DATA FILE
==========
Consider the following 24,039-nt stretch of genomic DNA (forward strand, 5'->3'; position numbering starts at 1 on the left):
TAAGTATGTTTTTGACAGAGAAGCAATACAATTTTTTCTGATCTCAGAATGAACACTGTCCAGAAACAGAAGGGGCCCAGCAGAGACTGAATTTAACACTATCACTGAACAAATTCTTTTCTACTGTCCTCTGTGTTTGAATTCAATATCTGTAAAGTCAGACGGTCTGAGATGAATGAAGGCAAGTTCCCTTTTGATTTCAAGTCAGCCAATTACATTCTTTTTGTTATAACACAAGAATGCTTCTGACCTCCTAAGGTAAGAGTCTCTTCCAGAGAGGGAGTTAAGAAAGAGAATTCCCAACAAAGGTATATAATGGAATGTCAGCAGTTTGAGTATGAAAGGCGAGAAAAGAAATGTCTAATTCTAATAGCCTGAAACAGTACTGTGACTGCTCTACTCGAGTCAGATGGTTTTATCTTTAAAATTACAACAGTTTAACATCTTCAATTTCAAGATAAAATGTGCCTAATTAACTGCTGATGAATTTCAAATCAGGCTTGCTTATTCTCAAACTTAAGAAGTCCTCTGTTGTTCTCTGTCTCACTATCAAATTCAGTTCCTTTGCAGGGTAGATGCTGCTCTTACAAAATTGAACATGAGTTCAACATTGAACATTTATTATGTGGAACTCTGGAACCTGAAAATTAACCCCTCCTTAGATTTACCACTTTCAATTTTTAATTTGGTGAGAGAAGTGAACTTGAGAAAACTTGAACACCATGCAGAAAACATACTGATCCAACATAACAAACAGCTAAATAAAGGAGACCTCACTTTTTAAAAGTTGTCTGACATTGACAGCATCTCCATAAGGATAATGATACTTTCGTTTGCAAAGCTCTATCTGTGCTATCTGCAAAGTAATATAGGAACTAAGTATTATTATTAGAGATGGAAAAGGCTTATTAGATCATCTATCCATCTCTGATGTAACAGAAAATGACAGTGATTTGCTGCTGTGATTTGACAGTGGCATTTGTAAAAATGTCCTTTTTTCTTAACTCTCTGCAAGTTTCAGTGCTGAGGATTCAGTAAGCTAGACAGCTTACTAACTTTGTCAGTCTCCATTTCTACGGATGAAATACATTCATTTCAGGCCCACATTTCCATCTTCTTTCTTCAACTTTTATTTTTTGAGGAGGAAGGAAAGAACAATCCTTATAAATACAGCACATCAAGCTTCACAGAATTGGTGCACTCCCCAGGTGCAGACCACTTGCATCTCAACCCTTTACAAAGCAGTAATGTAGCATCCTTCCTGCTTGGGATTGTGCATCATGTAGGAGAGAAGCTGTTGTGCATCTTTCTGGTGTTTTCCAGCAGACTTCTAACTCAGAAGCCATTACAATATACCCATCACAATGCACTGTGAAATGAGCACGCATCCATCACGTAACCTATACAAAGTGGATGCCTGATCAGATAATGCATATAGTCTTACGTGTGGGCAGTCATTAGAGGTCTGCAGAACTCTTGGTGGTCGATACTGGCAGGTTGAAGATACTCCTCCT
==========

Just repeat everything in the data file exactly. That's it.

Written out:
Consider the following 24,039-nt stretch of genomic DNA (forward strand, 5'->3'; position numbering starts at 1 on the left):
TAAGTATGTTTTTGACAGAGAAGCAATACAATTTTTTCTGATCTCAGAATGAACACTGTCCAGAAACAGAAGGGGCCCAGCAGAGACTGAATTTAACACTATCACTGAACAAATTCTTTTCTACTGTCCTCTGTGTTTGAATTCAATATCTGTAAAGTCAGACGGTCTGAGATGAATGAAGGCAAGTTCCCTTTTGATTTCAAGTCAGCCAATTACATTCTTTTTGTTATAACACAAGAATGCTTCTGACCTCCTAAGGTAAGAGTCTCTTCCAGAGAGGGAGTTAAGAAAGAGAATTCCCAACAAAGGTATATAATGGAATGTCAGCAGTTTGAGTATGAAAGGCGAGAAAAGAAATGTCTAATTCTAATAGCCTGAAACAGTACTGTGACTGCTCTACTCGAGTCAGATGGTTTTATCTTTAAAATTACAACAGTTTAACATCTTCAATTTCAAGATAAAATGTGCCTAATTAACTGCTGATGAATTTCAAATCAGGCTTGCTTATTCTCAAACTTAAGAAGTCCTCTGTTGTTCTCTGTCTCACTATCAAATTCAGTTCCTTTGCAGGGTAGATGCTGCTCTTACAAAATTGAACATGAGTTCAACATTGAACATTTATTATGTGGAACTCTGGAACCTGAAAATTAACCCCTCCTTAGATTTACCACTTTCAATTTTTAATTTGGTGAGAGAAGTGAACTTGAGAAAACTTGAACACCATGCAGAAAACATACTGATCCAACATAACAAACAGCTAAATAAAGGAGACCTCACTTTTTAAAAGTTGTCTGACATTGACAGCATCTCCATAAGGATAATGATACTTTCGTTTGCAAAGCTCTATCTGTGCTATCTGCAAAGTAATATAGGAACTAAGTATTATTATTAGAGATGGAAAAGGCTTATTAGATCATCTATCCATCTCTGATGTAACAGAAAATGACAGTGATTTGCTGCTGTGATTTGACAGTGGCATTTGTAAAAATGTCCTTTTTTCTTAACTCTCTGCAAGTTTCAGTGCTGAGGATTCAGTAAGCTAGACAGCTTACTAACTTTGTCAGTCTCCATTTCTACGGATGAAATACATTCATTTCAGGCCCACATTTCCATCTTCTTTCTTCAACTTTTATTTTTTGAGGAGGAAGGAAAGAACAATCCTTATAAATACAGCACATCAAGCTTCACAGAATTGGTGCACTCCCCAGGTGCAGACCACTTGCATCTCAACCCTTTACAAAGCAGTAATGTAGCATCCTTCCTGCTTGGGATTGTGCATCATGTAGGAGAGAAGCTGTTGTGCATCTTTCTGGTGTTTTCCAGCAGACTTCTAACTCAGAAGCCATTACAATATACCCATCACAATGCACTGTGAAATGAGCACGCATCCATCACGTAACCTATACAAAGTGGATGCCTGATCAGATAATGCATATAGTCTTACGTGTGGGCAGTCATTAGAGGTCTGCAGAACTCTTGGTGGTCGATACTGGCAGGTTGAAGATACTCCTCCT